Beyond “Fermi’s Paradox” II: Questioning the Hart-Tipler Conjecture | Universe Today

Beyond “Fermi’s Paradox” II: Questioning the Hart-Tipler Conjecture

It’s become a legend of the space age. The brilliant physicist Enrico Fermi, during a lunchtime conversation at Los Alamos National Laboratory in 1950, is supposed to have posed a conundrum for proponents of the existence of extraterrestrial civilizations.

If space traveling aliens exist, so the argument goes, they would spread through the galaxy, colonizing every habitable world. They should then have colonized Earth. They should be here, but because they aren’t, they must not exist.

This is the argument that has come to be known as “Fermi’s paradox”. The problem is, as we saw in the first installment, Fermi never made it. As his surviving lunch companions recall (Fermi himself died of cancer just four years later, and never published anything on the topic of extraterrestrial intelligence), he simply raised a question, “Where is everybody?” to which there are many possible answers.

Fermi didn’t doubt that extraterrestrial civilizations might exist, but supposed that interstellar travel wasn’t feasible or that alien travelers had simply never found Earth in the vastness of the galaxy.

The argument claiming that extraterrestrials don’t exist was actually proposed by the astronomer Michael Hart, in a paper he published in 1975. Hart supposed that if an extraterrestrial civilization arose in the galaxy it would develop interstellar travel and launch colonizing expeditions to nearby stars. These colonies would, in turn, launch their own starships spreading a wave of colonization across the galaxy.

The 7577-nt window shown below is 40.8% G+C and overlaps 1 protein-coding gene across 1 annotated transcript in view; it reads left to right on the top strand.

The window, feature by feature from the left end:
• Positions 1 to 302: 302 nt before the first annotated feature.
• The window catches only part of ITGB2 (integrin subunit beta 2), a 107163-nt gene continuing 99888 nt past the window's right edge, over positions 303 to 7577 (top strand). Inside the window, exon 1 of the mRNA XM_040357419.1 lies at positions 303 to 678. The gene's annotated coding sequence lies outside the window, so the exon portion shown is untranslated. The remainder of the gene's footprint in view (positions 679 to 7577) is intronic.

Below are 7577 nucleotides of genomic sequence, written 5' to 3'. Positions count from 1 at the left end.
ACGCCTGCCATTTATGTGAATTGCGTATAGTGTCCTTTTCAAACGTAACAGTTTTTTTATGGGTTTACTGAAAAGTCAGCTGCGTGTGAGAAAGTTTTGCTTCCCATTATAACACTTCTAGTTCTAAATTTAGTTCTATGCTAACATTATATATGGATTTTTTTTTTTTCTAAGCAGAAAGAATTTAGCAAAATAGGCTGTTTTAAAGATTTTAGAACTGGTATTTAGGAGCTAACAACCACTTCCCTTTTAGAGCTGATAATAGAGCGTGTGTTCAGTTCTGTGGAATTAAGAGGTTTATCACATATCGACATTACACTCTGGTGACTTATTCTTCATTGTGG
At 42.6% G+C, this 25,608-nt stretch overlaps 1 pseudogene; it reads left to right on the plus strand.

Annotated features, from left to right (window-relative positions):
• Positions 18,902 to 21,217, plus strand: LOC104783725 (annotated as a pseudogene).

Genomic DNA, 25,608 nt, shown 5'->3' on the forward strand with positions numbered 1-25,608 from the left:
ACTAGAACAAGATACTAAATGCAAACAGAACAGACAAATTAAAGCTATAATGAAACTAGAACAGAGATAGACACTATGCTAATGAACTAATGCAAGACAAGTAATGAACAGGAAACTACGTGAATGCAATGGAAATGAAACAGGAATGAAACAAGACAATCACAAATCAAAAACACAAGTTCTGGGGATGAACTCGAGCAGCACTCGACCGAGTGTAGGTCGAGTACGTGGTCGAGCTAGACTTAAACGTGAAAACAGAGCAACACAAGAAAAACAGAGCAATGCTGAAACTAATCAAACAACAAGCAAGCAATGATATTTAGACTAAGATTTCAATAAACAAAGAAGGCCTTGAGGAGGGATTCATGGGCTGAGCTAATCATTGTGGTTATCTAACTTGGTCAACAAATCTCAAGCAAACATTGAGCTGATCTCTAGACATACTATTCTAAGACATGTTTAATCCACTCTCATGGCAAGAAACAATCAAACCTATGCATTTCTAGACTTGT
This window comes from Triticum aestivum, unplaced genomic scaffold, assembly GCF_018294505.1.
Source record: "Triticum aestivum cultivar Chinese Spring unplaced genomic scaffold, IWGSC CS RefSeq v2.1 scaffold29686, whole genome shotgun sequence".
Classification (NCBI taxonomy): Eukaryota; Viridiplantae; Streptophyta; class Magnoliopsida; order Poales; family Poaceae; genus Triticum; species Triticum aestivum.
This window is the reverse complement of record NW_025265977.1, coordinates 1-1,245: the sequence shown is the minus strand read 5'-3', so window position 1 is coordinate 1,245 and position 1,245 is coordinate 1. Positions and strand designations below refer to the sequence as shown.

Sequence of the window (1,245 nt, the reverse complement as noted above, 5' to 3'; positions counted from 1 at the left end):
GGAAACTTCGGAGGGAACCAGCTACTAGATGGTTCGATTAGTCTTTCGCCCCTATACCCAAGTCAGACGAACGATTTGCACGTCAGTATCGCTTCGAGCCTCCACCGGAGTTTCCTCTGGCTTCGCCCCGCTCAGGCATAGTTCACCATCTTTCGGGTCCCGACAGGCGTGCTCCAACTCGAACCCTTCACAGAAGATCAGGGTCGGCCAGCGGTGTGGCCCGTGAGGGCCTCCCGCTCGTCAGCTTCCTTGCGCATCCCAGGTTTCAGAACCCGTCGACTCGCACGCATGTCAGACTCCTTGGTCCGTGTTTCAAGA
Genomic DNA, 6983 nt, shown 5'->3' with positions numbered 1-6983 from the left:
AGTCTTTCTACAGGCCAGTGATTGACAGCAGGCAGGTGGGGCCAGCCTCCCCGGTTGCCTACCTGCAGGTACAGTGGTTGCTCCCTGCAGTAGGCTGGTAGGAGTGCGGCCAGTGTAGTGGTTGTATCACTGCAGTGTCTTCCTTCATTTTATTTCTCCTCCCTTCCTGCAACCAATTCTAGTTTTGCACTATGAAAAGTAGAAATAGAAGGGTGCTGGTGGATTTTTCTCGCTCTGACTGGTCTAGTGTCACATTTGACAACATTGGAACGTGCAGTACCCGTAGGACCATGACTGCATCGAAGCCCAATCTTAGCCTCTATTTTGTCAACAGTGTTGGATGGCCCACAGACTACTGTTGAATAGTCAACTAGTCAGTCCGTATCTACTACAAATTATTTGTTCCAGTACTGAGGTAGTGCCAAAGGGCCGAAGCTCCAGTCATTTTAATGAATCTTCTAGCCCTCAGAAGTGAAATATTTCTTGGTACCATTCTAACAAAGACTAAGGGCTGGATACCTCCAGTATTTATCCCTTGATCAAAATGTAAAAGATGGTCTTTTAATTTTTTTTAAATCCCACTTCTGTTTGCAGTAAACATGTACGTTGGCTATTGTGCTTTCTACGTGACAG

How long would the wave take to cross the galaxy? Assuming that the starships traveled at one tenth the speed of light and that no time was lost in building new ships upon arriving at the destination, the wave, Hart surmised, could cross the galaxy in 650,000 years.

Even allowing for a modicum of time for each colony to establish itself before building more ships, the galaxy could be crossed in two million years, a miniscule interval on a cosmic or evolutionary timescale. Hart asserted that because extraterrestrials aren’t already here on Earth, none exist in our galaxy.

Hart’s argument was extended by cosmologist Frank Tipler in 1980. Tipler supposed that alien colonists would be assisted by self-reproducing robots. His conclusion was announced in the title of his paper ‘Extraterrestrial intelligent beings do not exist’.

Why is it important that Hart’s argument wasn’t really also formulated by the eminent Enrico Fermi? Because Fermi’s name lends a credibility to the argument that it might not deserve. Supporters of the search for extraterrestrial intelligence (SETI) want to search for evidence that alien civilizations exist by using radio telescopes to listen for radio messages that extraterrestrials may have transmitted into space. Interstellar signaling is vastly cheaper than a starship, and is feasible with technology we have today.

Hart drew public policy consequences from his argument that extraterrestrials don’t exist. His paper concluded that “an extensive search for radio messages from other civilizations is probably a waste of time and money”.